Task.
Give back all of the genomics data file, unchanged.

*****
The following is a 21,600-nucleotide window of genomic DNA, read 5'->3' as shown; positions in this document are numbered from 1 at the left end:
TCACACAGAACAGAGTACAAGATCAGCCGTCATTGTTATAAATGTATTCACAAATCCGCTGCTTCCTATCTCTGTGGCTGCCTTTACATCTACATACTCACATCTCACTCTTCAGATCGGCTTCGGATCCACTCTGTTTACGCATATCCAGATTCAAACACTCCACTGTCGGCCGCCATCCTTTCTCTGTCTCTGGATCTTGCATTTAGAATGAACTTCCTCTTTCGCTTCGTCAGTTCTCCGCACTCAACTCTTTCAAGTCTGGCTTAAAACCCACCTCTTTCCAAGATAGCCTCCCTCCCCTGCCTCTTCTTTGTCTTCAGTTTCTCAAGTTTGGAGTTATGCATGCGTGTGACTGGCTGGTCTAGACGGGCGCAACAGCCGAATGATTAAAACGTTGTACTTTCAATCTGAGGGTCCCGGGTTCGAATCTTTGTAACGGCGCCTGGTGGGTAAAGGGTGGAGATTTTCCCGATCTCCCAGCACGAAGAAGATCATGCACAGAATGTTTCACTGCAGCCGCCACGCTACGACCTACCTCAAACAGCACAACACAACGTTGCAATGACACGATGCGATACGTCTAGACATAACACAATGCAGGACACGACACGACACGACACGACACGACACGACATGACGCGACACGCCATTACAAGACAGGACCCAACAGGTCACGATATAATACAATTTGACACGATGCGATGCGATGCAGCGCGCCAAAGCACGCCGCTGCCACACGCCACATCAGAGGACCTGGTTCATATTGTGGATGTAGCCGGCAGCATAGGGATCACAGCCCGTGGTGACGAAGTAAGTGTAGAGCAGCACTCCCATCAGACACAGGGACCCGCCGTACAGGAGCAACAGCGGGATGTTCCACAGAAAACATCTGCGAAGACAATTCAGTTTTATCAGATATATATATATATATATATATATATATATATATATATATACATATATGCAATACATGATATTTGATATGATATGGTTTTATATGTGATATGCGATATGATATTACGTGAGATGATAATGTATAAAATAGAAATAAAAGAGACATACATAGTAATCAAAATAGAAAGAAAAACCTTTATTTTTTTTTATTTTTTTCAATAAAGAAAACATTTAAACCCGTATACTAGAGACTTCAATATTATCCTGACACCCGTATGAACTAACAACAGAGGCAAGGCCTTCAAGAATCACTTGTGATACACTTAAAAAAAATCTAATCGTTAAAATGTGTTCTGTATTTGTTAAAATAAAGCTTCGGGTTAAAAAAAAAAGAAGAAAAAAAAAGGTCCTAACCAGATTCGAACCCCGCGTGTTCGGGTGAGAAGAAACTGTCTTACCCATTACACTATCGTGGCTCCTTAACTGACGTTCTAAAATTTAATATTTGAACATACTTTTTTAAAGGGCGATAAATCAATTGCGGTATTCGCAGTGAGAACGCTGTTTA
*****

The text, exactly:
The following is a 21,600-nucleotide window of genomic DNA, read 5'->3' as shown; positions in this document are numbered from 1 at the left end:
TCACACAGAACAGAGTACAAGATCAGCCGTCATTGTTATAAATGTATTCACAAATCCGCTGCTTCCTATCTCTGTGGCTGCCTTTACATCTACATACTCACATCTCACTCTTCAGATCGGCTTCGGATCCACTCTGTTTACGCATATCCAGATTCAAACACTCCACTGTCGGCCGCCATCCTTTCTCTGTCTCTGGATCTTGCATTTAGAATGAACTTCCTCTTTCGCTTCGTCAGTTCTCCGCACTCAACTCTTTCAAGTCTGGCTTAAAACCCACCTCTTTCCAAGATAGCCTCCCTCCCCTGCCTCTTCTTTGTCTTCAGTTTCTCAAGTTTGGAGTTATGCATGCGTGTGACTGGCTGGTCTAGACGGGCGCAACAGCCGAATGATTAAAACGTTGTACTTTCAATCTGAGGGTCCCGGGTTCGAATCTTTGTAACGGCGCCTGGTGGGTAAAGGGTGGAGATTTTCCCGATCTCCCAGCACGAAGAAGATCATGCACAGAATGTTTCACTGCAGCCGCCACGCTACGACCTACCTCAAACAGCACAACACAACGTTGCAATGACACGATGCGATACGTCTAGACATAACACAATGCAGGACACGACACGACACGACACGACACGACACGACATGACGCGACACGCCATTACAAGACAGGACCCAACAGGTCACGATATAATACAATTTGACACGATGCGATGCGATGCAGCGCGCCAAAGCACGCCGCTGCCACACGCCACATCAGAGGACCTGGTTCATATTGTGGATGTAGCCGGCAGCATAGGGATCACAGCCCGTGGTGACGAAGTAAGTGTAGAGCAGCACTCCCATCAGACACAGGGACCCGCCGTACAGGAGCAACAGCGGGATGTTCCACAGAAAACATCTGCGAAGACAATTCAGTTTTATCAGATATATATATATATATATATATATATATATATATATATATACATATATGCAATACATGATATTTGATATGATATGGTTTTATATGTGATATGCGATATGATATTACGTGAGATGATAATGTATAAAATAGAAATAAAAGAGACATACATAGTAATCAAAATAGAAAGAAAAACCTTTATTTTTTTTTATTTTTTTCAATAAAGAAAACATTTAAACCCGTATACTAGAGACTTCAATATTATCCTGACACCCGTATGAACTAACAACAGAGGCAAGGCCTTCAAGAATCACTTGTGATACACTTAAAAAAAATCTAATCGTTAAAATGTGTTCTGTATTTGTTAAAATAAAGCTTCGGGTTAAAAAAAAAAGAAGAAAAAAAAAGGTCCTAACCAGATTCGAACCCCGCGTGTTCGGGTGAGAAGAAACTGTCTTACCCATTACACTATCGTGGCTCCTTAACTGACGTTCTAAAATTTAATATTTGAACATACTTTTTTAAAGGGCGATAAATCAATTGCGGTATTCGCAGTGAGAACGCTGTTTA